With respect to appellant Morad's contentions on appeal:

1. Jurisdiction

Wyoming having adopted the statute on quieting title (§ 1-958, W.S. 1957) from the state of Ohio in 1886, that state's cases are pertinent on the requirement of possession to maintain such an action. The case relied on by appellant Morad with greatest emphasis is Lichtenberger v. Milligan, 63 Ohio App. 107, 25 N.E.2d 357 (1939). The court held there that plaintiff was not in possession and therefore could not invoke chancery jurisdiction. But appellant Morad failed to cite McBride v. Murphy, 111 Ohio St. 443, 145 N.E. 855, 856 (1924), which, incidentally, was quoted in Lichtenberger. It was held there:

"The petition of plaintiffs below alleged they were out of possession. However, the cross-petition of the defendant was a bill quia timet, or what is known to our Code as an action to quiet title. The cross-petition alleged possession in the answering defendant, and asserted that the plaintiffs claimed title to and an interest in the premises in question. In the case developed by the pleadings the claim of title made by the plaintiffs was a cloud upon the title of the defendant, which it had a right to remove. If, under the former decisions of this court, the plaintiffs, because out of possession, could not have their remedy in chancery, but were relegated to an action in ejectment, it appears nevertheless that, if the cross-petitioning defendant interposes a case, chancery in character, touching the subject-matter contained in the petition, and relief is granted thereon, the cause becomes one in chancery."

The relief granted defendant in that case was money due for oil and gas, but the title to the lease was established in the plaintiff.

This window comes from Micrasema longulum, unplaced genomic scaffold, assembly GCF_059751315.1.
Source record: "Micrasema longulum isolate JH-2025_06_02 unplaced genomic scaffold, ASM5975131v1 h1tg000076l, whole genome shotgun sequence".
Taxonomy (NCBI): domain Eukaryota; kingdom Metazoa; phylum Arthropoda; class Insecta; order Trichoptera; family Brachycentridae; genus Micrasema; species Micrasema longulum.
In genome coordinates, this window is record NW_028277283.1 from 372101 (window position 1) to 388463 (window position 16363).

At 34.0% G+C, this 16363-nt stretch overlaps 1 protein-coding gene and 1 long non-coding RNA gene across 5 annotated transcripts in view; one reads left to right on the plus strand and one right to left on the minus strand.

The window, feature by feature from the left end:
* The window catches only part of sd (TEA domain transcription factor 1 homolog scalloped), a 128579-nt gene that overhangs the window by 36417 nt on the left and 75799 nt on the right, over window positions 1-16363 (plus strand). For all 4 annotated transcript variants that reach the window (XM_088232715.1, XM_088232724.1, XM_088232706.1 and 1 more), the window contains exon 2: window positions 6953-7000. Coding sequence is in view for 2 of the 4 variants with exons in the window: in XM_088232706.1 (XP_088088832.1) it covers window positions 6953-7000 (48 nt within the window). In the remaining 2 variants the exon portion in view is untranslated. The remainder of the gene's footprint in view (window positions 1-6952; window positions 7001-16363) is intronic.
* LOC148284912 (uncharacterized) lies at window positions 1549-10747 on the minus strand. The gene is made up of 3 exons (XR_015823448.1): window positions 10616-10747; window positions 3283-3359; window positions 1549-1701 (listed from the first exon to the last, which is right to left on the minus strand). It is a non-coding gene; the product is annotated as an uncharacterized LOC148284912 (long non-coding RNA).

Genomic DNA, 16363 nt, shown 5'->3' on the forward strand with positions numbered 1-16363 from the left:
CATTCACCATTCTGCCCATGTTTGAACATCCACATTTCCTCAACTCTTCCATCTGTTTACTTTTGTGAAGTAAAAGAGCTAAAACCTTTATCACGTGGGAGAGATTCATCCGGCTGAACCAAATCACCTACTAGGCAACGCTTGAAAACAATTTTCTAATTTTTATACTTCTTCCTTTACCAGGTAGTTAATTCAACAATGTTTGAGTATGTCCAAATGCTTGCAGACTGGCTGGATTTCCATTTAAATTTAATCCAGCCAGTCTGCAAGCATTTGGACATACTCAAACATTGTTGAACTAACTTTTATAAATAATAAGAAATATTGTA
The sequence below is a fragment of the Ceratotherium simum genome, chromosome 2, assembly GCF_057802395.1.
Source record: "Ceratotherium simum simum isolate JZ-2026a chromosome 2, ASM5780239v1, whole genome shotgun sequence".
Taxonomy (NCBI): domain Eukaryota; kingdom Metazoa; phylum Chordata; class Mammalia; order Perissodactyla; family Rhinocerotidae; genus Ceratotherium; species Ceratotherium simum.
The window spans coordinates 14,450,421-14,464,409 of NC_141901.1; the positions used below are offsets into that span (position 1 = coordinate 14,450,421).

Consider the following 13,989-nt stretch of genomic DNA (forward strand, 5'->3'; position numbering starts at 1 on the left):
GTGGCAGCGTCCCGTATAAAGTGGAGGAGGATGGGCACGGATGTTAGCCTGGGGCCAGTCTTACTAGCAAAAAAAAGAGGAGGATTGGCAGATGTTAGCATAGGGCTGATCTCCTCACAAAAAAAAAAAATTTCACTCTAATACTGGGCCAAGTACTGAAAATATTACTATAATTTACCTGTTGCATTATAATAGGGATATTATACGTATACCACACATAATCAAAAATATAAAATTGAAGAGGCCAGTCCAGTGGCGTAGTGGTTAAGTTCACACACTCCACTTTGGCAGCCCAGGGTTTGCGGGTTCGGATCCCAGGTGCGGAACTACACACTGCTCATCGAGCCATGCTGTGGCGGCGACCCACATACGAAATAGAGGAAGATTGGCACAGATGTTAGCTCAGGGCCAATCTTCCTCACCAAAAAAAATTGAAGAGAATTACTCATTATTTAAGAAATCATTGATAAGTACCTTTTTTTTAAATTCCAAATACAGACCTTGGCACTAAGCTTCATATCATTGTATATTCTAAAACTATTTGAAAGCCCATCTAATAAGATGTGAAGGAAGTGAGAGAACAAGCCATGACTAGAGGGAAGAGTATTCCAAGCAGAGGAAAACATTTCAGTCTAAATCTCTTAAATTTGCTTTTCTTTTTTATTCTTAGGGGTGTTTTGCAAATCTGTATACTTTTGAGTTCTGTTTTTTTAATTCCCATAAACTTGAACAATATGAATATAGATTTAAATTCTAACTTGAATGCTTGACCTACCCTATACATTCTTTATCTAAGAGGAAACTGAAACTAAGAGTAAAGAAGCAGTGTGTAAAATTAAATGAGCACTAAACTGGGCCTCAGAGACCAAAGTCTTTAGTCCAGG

To the same effect is Kiriakis v. Fountas, 109 Ohio St. 553, 143 N.E. 129 (1924), where it is said:

"This cross-petition is clearly equitable, and establishes equitable jurisdiction. Where a court of equity obtains jurisdiction of an action, it will retain it and administer full relief, both legal and equitable, so far as it pertains to the same transactions or subject-matter. Frank v. Davis, 135 N.Y. 275, 31 N.E. 1100, 17 L.R.A. 306. Under such circumstances a court of equity may go on to complete adjudication, even establishing legal rights and granting legal remedies which would otherwise be beyond the scope of its authority. Johnston Grommett Bros. v. Bunn Monteiro, 108 Va. 490, 62 S.E. 341, 19 L.R.A.(N.S.) 1064. The same rule is laid down in Ohio. Gantz v. Gease, Gdn., 82 Ohio St. 34, 91 N.E. 872." See 74 C.J.S. Quieting Title § 95, pp. 144-146.

See also Kukla v. Gonski, 40 Ohio App. 575, 179 N.E. 206, 207 (1931); McCormick v. McCormick, 124 Ohio St. 440, 179 N.E. 286 (1931); and Sellman v. Schaaf, 26 Ohio App.2d 35, 269 N.E.2d 60, 64 (1971), where it is said:

"* * * An action at law for trespass (predicated upon possession) or ejectment (predicated on being out of possession) would be of doubtful value and in any event could result in continuing repeated actions and in a multiplicity of suits; it would therefore appear that the remedy at law would be inadequate and that the exercise of equity powers to quiet title would be proper."

The appellant Morad not having filed a timely motion prior to having filed a suit to quiet title in her counter-claim, the court had jurisdiction and properly held that appellee had legal title and she had no title, but that she had placed permanent improvements on the property. Her testimony placed the value of the improvement in the vicinity of $10,000, but no further testimony was elicited with respect to a claim as an occupying claimant (§ 1-963 et seq., W.S. 1957). See Annot., 24 A.L.R.2d 11 for measure and items of recovery for such improvements. Walther v. Steward, 54 Wyo. 160, 88 P.2d 475 (1939), and 74 C.J.S. Quieting Title § 102, p. 152 et seq.